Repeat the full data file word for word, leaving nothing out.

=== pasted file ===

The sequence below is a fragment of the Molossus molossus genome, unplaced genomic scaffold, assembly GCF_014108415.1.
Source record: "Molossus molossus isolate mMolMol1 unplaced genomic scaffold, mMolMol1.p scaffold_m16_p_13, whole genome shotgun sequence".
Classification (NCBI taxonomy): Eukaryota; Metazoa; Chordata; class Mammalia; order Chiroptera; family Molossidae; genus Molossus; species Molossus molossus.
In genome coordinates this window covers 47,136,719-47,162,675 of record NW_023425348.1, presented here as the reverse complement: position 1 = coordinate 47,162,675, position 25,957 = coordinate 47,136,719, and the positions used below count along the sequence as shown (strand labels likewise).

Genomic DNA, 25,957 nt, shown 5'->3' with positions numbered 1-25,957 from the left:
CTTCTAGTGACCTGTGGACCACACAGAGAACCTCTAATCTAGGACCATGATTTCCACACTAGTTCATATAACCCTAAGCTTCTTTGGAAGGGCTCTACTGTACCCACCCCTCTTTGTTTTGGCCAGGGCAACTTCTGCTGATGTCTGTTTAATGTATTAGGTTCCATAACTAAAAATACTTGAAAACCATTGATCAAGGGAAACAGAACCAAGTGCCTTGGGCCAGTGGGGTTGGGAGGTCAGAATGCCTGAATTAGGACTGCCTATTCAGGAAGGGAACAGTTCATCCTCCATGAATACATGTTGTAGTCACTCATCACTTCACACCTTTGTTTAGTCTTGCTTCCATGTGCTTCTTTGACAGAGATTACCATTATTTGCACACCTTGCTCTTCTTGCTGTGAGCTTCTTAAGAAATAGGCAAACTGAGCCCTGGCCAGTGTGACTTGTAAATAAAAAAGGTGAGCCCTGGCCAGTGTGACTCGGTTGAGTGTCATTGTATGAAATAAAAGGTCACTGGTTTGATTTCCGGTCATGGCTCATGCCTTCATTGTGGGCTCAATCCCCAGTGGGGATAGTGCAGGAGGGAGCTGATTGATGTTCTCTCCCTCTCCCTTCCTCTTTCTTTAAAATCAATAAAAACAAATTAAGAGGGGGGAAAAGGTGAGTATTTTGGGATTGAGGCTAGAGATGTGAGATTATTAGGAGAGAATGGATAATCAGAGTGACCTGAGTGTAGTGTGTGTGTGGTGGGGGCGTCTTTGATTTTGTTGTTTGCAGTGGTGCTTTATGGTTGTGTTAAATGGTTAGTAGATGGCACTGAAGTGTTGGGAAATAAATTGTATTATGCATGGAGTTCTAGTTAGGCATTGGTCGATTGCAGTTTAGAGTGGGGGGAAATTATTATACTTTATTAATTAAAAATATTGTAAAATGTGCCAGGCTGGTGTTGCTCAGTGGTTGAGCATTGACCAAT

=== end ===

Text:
The sequence below is a fragment of the Molossus molossus genome, unplaced genomic scaffold, assembly GCF_014108415.1.
Source record: "Molossus molossus isolate mMolMol1 unplaced genomic scaffold, mMolMol1.p scaffold_m16_p_13, whole genome shotgun sequence".
Classification (NCBI taxonomy): Eukaryota; Metazoa; Chordata; class Mammalia; order Chiroptera; family Molossidae; genus Molossus; species Molossus molossus.
In genome coordinates this window covers 47,136,719-47,162,675 of record NW_023425348.1, presented here as the reverse complement: position 1 = coordinate 47,162,675, position 25,957 = coordinate 47,136,719, and the positions used below count along the sequence as shown (strand labels likewise).

Genomic DNA, 25,957 nt, shown 5'->3' with positions numbered 1-25,957 from the left:
CTTCTAGTGACCTGTGGACCACACAGAGAACCTCTAATCTAGGACCATGATTTCCACACTAGTTCATATAACCCTAAGCTTCTTTGGAAGGGCTCTACTGTACCCACCCCTCTTTGTTTTGGCCAGGGCAACTTCTGCTGATGTCTGTTTAATGTATTAGGTTCCATAACTAAAAATACTTGAAAACCATTGATCAAGGGAAACAGAACCAAGTGCCTTGGGCCAGTGGGGTTGGGAGGTCAGAATGCCTGAATTAGGACTGCCTATTCAGGAAGGGAACAGTTCATCCTCCATGAATACATGTTGTAGTCACTCATCACTTCACACCTTTGTTTAGTCTTGCTTCCATGTGCTTCTTTGACAGAGATTACCATTATTTGCACACCTTGCTCTTCTTGCTGTGAGCTTCTTAAGAAATAGGCAAACTGAGCCCTGGCCAGTGTGACTTGTAAATAAAAAAGGTGAGCCCTGGCCAGTGTGACTCGGTTGAGTGTCATTGTATGAAATAAAAGGTCACTGGTTTGATTTCCGGTCATGGCTCATGCCTTCATTGTGGGCTCAATCCCCAGTGGGGATAGTGCAGGAGGGAGCTGATTGATGTTCTCTCCCTCTCCCTTCCTCTTTCTTTAAAATCAATAAAAACAAATTAAGAGGGGGGAAAAGGTGAGTATTTTGGGATTGAGGCTAGAGATGTGAGATTATTAGGAGAGAATGGATAATCAGAGTGACCTGAGTGTAGTGTGTGTGTGGTGGGGGCGTCTTTGATTTTGTTGTTTGCAGTGGTGCTTTATGGTTGTGTTAAATGGTTAGTAGATGGCACTGAAGTGTTGGGAAATAAATTGTATTATGCATGGAGTTCTAGTTAGGCATTGGTCGATTGCAGTTTAGAGTGGGGGGAAATTATTATACTTTATTAATTAAAAATATTGTAAAATGTGCCAGGCTGGTGTTGCTCAGTGGTTGAGCATTGACCAAT